Monday, 23 April 2012


The Ramblers’ Association of Malta appeals to the Mepa Board to refuse the proposal to extend the
Portomaso development by 46 new apartments on a site that constitutes an ecological zone as well as a
buffer zone for the historic entrenchment wall. If Mepa is truly guided by its own rules, it should uphold
them; refusal should thus come as a matter of principle in view of the facts that:
1. the original permits were given on the explicit condition that the area is left free of urban
development for its historical and landscape value;
2. public access to the foreshore, which is a constitutional right, will be further impeded
in the area;
3. Local Plan density specifications will be further infringed, so much so that three permits
were cited as precedents by the project’s architect himself;
4. an ecological zone does not lose its status on the premise that one species has lost its hold,
especially when this can be re‐introduced;
5. it is inconcievable that further development can in any way improve the “design and
quality of the project”.
Ramblers have read with great concern the report in the Sunday Times of the 22nd April , where the
objectors called the Case Officer’s report “pure treachery.” We strongly believe MEPA should have
investigated the report very seriously, as, in our opinion, the endorsing case officer has downplayed or
ignored the policy conditions that strongly militate against the proposal, and has recommended
approval, just as in the Tas‐Sellum application by the same developer.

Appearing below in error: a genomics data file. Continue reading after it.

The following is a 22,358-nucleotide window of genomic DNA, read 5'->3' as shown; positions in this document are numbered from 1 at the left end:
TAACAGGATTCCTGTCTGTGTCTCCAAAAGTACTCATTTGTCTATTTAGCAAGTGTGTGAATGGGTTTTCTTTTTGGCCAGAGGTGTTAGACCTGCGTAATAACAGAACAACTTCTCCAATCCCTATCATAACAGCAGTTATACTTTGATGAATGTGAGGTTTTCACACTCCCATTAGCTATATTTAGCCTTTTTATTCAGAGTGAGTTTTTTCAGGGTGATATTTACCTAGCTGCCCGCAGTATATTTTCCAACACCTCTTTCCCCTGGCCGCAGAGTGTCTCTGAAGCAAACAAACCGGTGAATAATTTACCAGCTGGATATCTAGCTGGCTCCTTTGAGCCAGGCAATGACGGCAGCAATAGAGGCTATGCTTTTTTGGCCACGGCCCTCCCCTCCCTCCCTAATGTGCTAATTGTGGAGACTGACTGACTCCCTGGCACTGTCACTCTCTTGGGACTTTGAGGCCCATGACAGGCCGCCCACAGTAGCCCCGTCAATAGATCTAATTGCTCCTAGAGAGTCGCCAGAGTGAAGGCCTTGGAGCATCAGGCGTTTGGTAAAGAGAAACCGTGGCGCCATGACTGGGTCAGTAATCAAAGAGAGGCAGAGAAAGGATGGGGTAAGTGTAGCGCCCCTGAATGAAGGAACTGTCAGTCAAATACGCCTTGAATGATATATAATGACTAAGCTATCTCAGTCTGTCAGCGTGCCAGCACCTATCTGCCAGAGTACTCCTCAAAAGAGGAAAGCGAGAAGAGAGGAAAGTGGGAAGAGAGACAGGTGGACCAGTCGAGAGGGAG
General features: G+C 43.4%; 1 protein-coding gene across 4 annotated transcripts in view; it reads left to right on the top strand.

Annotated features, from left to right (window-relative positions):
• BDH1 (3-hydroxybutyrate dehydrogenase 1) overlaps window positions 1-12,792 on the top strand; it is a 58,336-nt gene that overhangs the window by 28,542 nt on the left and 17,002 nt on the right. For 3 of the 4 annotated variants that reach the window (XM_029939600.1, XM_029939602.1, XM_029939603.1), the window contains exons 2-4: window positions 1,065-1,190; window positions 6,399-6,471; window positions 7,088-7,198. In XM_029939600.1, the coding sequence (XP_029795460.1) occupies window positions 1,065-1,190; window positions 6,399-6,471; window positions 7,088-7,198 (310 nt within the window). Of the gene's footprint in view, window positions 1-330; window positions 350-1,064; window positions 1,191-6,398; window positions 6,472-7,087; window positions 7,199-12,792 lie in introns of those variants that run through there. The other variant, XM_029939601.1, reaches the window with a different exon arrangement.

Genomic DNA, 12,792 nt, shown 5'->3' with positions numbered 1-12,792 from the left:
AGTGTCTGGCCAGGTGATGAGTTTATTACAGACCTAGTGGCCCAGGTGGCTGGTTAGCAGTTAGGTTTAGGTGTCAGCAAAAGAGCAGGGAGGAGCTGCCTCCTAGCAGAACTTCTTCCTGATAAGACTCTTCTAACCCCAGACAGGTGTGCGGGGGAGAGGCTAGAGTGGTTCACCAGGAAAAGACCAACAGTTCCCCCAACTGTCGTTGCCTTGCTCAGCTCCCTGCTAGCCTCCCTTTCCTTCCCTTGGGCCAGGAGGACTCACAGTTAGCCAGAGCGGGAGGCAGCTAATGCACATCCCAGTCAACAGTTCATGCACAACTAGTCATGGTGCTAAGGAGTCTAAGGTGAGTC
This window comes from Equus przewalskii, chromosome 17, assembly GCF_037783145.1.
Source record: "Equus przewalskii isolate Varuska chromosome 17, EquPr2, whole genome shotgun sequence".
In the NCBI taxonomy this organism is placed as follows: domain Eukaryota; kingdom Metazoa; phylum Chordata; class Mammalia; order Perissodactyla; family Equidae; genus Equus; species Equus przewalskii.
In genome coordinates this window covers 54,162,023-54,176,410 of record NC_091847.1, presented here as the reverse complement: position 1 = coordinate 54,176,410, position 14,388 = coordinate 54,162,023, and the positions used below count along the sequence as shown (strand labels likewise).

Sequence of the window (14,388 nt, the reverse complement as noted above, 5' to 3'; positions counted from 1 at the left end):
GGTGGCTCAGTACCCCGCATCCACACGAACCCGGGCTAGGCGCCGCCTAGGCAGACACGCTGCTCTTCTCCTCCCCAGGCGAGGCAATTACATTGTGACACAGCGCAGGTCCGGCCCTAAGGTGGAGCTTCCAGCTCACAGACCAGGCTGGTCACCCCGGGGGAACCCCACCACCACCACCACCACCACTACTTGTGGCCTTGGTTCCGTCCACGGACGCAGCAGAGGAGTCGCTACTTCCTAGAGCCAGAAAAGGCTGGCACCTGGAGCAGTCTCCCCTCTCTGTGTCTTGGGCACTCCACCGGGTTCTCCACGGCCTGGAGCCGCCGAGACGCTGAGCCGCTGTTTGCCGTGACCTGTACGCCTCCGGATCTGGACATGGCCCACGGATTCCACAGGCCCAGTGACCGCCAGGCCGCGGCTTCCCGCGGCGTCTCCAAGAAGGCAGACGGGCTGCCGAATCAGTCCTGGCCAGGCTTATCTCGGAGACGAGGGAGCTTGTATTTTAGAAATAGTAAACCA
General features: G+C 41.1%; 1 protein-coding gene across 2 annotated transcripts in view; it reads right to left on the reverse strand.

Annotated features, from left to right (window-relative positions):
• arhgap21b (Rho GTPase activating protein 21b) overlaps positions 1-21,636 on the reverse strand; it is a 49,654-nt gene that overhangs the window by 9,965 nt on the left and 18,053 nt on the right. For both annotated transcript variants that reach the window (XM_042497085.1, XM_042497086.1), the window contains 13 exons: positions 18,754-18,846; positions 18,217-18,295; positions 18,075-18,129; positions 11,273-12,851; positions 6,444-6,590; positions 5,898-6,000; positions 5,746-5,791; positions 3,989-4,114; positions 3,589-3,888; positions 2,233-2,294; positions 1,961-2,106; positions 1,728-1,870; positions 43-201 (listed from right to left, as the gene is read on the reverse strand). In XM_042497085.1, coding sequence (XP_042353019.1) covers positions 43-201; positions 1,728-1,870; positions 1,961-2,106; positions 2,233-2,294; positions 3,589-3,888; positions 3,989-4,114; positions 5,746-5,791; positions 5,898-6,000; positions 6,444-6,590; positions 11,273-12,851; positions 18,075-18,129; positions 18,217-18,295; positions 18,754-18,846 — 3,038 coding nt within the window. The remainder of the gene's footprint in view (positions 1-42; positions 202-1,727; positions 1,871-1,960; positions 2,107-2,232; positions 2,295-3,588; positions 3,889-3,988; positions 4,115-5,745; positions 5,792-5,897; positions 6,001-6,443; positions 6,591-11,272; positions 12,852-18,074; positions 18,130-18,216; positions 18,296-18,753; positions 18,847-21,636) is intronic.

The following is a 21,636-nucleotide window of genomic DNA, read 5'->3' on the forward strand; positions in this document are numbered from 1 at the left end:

The Mepa Board members might find a very interesting correlation with this other application at Tas‐
Sellum, endorsed by the same case officer. They might want to take a good look at the
recommendation for more dwelling intensity when the Local Plan explicitly prohibits it. In fact the
NWLP 13 (Chp17.2.14) states the “policy was formulated within the constraints created by the
development permission and to ensure that the provisions of that permission are not reviewed with
consequent development application requests.” Sadly, the Mepa Board accepted the case officer’s
recommendation and approved the application. This same PA is now under appeal by an objector.
If Portomaso is a massive success, as the applicant’s architect maintains, it does not need the extension
to “tie it all together.” Rather, the extension will add to its already bulky mass.
This will be an application which will put to the test how well the Mepa Board members scrutinize the
credibility of reports endorsed by Planning Directorate.
23 April 2012

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